The National Planning Policy Framework (NPPF) was discussed today at a British Property Federation (BPF) event hosted by Addleshaw Goddard. The keynote speaker was Greg Clark, Minister for Planning and on the panel with him was Nick Taylor, head of Planning at Carter Jonas’s London office.
The Minister emphasised his pleasure at being able to publish the NPPF which condensed 1,000 pages of policy documents into less than 60, and stressed that this is a work in progress. The Government is already working on the 6,000+ pages of other guidance that sat below the former planning policy documents to see which bits are useful to have. This remains work in progress and it was very much a case of “watch this space”.
The Minister stressed that the NPPF should be used to promote positive planning, it should be implemented locally – hence the omission of national parking or housing density standards from the NPPF – and qualitative considerations will be key to decision-taking. Central to the success of the NPPF and Localism is the need for there to be a culture change in local authorities and amongst communities so that they adopt a positive approach to development, and for developers to be more consultative and collaborative in their approach.
Nick examined whether the NPPF would place too much power in the hands of communities via Neighbourhood Planning and whether implementation of the NPPF would result in a lawyers’ charter.
With a clear emphasis on the achievement of housing development, which given the history of NIMBYism in Britain is perhaps the sector of the development industry which most excited communities, he concluded that the requirement for Neighbour Plans to promote the same amount of development as contained in the Local Plan would ensure that residents could not easily be anti-development. Thame Town Council was cited as an example of a local community positively embracing change and working with South Oxfordshire District Council to meet the housing target to provide an additional 775 dwellings.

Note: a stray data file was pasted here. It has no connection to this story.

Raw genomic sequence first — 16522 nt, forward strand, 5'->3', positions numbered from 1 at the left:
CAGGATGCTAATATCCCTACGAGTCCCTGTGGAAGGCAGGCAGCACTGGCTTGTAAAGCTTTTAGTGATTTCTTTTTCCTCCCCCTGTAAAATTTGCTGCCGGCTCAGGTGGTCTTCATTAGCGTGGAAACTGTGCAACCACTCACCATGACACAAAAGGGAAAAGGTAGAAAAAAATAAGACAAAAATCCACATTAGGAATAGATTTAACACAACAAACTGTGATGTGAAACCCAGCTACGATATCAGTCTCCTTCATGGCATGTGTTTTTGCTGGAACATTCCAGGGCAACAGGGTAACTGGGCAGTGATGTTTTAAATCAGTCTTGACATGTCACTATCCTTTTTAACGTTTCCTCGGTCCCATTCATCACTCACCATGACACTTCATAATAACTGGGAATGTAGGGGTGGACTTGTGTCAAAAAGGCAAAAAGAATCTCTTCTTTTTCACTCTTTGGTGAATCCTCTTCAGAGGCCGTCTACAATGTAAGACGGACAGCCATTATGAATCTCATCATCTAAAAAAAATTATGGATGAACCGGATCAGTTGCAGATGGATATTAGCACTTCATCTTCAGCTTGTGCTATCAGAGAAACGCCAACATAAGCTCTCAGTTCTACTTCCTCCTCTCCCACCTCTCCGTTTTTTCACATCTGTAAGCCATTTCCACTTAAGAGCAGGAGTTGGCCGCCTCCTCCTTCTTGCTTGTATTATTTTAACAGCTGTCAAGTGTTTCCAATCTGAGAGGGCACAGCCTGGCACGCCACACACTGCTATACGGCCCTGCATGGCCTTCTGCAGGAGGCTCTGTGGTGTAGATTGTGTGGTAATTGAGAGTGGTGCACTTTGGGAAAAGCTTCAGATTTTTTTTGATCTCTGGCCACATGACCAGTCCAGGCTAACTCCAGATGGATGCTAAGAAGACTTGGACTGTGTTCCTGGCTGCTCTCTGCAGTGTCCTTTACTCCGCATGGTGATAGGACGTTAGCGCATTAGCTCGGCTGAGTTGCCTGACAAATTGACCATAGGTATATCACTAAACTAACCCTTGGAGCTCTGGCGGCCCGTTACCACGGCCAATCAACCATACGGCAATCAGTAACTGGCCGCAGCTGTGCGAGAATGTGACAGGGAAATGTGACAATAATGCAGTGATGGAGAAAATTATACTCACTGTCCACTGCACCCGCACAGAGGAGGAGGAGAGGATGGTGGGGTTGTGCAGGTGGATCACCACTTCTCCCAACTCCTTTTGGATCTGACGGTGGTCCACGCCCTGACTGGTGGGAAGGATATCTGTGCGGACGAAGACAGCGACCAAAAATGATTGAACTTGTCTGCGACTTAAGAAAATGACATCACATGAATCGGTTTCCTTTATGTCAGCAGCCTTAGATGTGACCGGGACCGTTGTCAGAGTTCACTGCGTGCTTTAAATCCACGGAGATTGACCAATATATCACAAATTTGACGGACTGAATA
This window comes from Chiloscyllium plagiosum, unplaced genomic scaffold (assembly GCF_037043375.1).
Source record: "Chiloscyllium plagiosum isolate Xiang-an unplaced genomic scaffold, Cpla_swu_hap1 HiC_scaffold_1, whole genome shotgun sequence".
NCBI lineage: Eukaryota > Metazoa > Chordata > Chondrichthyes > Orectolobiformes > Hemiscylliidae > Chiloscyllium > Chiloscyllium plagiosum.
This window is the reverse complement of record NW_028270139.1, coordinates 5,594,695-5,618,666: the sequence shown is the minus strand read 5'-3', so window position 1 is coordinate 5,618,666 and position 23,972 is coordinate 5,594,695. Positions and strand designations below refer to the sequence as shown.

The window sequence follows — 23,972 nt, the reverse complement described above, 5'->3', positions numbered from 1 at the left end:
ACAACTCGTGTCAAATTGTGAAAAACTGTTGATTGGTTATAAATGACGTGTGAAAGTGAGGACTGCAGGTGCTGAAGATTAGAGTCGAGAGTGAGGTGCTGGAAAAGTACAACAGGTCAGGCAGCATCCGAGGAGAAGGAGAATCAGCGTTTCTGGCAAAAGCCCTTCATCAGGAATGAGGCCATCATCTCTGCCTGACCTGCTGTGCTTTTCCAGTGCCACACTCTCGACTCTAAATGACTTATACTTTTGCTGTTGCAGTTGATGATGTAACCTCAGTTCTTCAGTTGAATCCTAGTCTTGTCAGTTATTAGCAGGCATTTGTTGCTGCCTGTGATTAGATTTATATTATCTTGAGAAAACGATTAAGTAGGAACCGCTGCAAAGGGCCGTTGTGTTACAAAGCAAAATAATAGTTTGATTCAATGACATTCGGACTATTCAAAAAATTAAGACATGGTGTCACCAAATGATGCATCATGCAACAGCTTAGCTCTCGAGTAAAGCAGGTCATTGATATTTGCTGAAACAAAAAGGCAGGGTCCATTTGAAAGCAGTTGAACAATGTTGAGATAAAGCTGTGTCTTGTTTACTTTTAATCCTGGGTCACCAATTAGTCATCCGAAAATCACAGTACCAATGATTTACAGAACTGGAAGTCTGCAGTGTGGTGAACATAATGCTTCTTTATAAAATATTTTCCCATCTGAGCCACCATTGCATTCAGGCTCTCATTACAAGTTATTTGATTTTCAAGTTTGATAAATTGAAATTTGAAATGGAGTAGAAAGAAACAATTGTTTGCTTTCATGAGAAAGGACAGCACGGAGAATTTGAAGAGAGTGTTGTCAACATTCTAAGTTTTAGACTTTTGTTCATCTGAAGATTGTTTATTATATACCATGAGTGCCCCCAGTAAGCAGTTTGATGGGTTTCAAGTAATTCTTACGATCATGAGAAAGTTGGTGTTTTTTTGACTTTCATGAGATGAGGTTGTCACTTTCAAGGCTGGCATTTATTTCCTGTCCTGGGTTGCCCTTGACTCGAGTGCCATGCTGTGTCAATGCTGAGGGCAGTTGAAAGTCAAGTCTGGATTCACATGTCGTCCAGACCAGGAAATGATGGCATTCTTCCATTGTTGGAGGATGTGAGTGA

On the second point – and partly to the dismay of his legal hosts and other lawyers in the room – Nick felt that there would be some opportunities for lawyers because of vagueness and uncertainty. He identified a total of nine areas on which he felt there could be potential for different interpretations, and hence legal disputes arising, including the definition of sustainable development, who decides where brownfield land is of high environmental value, what are the circumstances in which an authority has persistently under performed on housing delivery and what are the reasonable prospects to be used to assess whether employment land will come forward.
A lively debate followed which allowed the opportunity to quiz the Minister about a raft of “other” planning topics, including the effect of the Community Infrastructure Levy on the viability of development and the high levels being set by some authorities, the wider failure to achieve adequate housing development, the failure to provide positive support for examination of Green Belt land in certain locations and the case, for and against, allowing planning application fees to be set locally to raise revenue to provide planning services.
The event concluded with agreement that the NPPF was a positive step in the right direction to simplify our convoluted and slow planning system.